Know Your Blood Pressure for Better Heart Health

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Nearly 70 million people in the United States have high blood pressure, but only about half of them have it under control, according to the Centers for Disease Control and Prevention. That said, high blood pressure may affect you or a loved one. As we recognize American Heart Month, Rajesh Shah, MD, cardiologist at AdventHealth, explains why it’s so important to keep an eye on your blood pressure for heart health and a greater sense of complete well-being.

What are the factors that affect blood pressure?

Hypertension (or high blood pressure) is fairly complex. It is characterized as primary hypertension and secondary hypertension. Primary is due to environmental and genetic factors.

Primary hypertension tends to run in the family and it may be triggered by obesity, diet, environment, stress and sedentary lifestyle. You may be able to keep it under control by exercising, maintaining a healthy weight and limiting your salt intake.

Secondary hypertension, a less common form of the disease, results from specific conditions like kidney failure or a tumor. Sleep apnea may be a contributing factor. In this case, if you treat the underlying condition, it’s possible that the hypertension may be better controlled and improve over time.

What causes high blood pressure?

High blood pressure is defined as greater than or equal to 140 mm Hg systolic pressure over 90. It happens when your blood moves through your arteries at a higher pressure than normal.

What can you do to control it?

It’s not possible to control all risk factors for high blood pressure, but there are certain things you can do to help prevent or control it.

One is changing your diet, exercising and maintaining a healthy weight. The second is trying to adhere to the American Heart Association's guide for sodium salt restriction. The CDC states if you reduce the average amount of salt or sodium intake from 3,400 milligrams to 2,300 milligrams per day that may reduce cases of high blood pressure by 11 million. Here are some tips to reduce your salt intake from the American Heart Association.

The third way to help manage blood pressure is with medication. Your doctor may recommend personalized medication therapy to help keep your blood pressure within a healthy range. And if you have an anatomic or genetic cause like a tumor or narrowing of the kidneys, you may need surgery or a procedure to correct the underlying condition.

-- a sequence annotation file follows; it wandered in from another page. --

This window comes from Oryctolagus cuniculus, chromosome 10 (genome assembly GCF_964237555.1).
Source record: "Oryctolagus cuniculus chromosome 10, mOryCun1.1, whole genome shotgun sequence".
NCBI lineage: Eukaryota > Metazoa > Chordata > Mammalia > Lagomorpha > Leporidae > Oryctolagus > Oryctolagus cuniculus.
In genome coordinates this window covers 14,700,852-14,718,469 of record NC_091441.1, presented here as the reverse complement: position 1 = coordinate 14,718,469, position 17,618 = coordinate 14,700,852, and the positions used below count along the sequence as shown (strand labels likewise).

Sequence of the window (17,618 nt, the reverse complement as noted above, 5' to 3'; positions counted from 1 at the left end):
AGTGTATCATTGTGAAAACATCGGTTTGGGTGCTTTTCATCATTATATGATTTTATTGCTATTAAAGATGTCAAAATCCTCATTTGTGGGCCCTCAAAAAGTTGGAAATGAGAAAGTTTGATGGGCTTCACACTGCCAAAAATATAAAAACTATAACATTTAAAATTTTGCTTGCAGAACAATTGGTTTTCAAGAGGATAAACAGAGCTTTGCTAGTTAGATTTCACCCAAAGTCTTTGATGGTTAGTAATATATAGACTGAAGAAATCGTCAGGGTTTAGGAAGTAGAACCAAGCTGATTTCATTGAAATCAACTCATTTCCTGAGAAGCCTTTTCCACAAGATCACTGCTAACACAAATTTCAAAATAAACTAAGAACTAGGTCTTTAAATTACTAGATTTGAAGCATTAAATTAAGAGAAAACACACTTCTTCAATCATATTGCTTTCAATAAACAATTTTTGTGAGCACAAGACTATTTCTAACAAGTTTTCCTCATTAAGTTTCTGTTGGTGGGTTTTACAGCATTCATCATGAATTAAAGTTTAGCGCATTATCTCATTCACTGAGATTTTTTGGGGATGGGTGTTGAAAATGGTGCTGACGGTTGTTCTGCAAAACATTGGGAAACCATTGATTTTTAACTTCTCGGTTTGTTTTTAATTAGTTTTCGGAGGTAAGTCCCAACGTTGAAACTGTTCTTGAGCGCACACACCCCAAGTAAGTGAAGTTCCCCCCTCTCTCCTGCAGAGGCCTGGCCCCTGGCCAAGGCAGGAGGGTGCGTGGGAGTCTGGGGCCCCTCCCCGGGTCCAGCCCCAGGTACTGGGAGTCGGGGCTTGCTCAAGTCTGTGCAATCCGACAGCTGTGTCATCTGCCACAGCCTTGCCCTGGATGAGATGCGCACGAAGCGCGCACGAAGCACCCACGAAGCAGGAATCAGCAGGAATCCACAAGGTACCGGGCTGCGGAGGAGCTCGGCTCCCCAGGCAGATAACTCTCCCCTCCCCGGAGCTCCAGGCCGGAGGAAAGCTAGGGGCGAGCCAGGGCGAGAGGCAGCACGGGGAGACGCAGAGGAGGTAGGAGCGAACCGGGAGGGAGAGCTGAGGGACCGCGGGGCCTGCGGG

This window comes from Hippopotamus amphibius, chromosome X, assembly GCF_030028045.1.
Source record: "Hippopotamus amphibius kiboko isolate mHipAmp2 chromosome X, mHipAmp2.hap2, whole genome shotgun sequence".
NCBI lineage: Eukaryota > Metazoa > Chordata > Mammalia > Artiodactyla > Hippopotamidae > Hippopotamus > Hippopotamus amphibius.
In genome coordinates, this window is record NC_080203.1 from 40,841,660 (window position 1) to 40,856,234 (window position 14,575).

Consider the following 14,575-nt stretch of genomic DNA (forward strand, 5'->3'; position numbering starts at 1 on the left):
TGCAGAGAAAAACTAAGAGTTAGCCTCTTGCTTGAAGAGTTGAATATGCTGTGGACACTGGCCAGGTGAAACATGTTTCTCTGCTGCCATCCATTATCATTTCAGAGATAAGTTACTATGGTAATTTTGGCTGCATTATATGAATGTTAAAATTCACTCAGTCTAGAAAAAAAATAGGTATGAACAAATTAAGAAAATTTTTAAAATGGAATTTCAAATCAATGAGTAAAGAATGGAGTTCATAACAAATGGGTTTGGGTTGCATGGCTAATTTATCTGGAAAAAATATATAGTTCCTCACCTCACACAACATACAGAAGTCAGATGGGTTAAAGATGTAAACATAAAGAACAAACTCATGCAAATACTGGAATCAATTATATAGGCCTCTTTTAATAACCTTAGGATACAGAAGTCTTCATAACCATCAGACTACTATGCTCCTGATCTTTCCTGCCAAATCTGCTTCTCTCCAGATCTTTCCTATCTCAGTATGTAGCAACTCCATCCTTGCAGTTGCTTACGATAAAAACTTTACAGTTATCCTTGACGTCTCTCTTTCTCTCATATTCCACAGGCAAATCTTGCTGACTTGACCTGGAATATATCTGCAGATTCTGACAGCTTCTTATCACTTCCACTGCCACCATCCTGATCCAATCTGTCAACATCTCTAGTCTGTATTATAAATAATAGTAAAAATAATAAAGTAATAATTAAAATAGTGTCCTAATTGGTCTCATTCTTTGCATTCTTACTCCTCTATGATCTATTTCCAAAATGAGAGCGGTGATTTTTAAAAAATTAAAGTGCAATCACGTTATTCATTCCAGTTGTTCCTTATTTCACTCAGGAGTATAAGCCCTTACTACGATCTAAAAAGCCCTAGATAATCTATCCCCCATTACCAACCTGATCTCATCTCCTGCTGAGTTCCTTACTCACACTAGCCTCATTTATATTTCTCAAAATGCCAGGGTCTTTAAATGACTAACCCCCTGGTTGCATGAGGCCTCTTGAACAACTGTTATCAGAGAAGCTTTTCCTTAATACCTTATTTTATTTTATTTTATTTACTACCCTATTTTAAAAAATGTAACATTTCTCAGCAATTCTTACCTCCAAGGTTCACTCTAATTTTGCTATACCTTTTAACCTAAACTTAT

Why is it important to pay attention to your blood pressure numbers?

It’s quite important to monitor your blood pressure over time, and especially if you begin to see your blood pressure increasing. This helps your doctor understand what might be causing changes in your high blood pressure and determine how to treat it. This could mean increasing or decreasing your medications in order to meet your body’s needs.

If left uncontrolled, what conditions can high blood pressure lead to?

There are almost 1,000 deaths each day where high blood pressure was a primary or contributing cause, according to the CDC.

High blood pressure can increase the chance of heart failure, blindness, strokes and vascular problems that can lead to potentially life-threatening problems. Additionally, uncontrolled hypertension may lead to kidney problems.

Should you check your numbers at home, in addition to when you visit your doctor?

Yes. Check your numbers at home and again at the doctor’s office to make sure that your numbers match up.

Blood pressure monitors are available at drug stores, and you don’t need a prescription. Monitoring it at home can help you take a proactive role in understanding when your blood pressure is higher. This information can then be shared with your doctor as you work together to develop a tailored plan to help keep your blood pressure in a healthy range.

We care about you. And if there’s a way to protect your health, we’re here to be your best defense. Managing your blood pressure is just one important part of helping you feel whole, so let us help you live your best life. Connect with one of our whole-health experts today.

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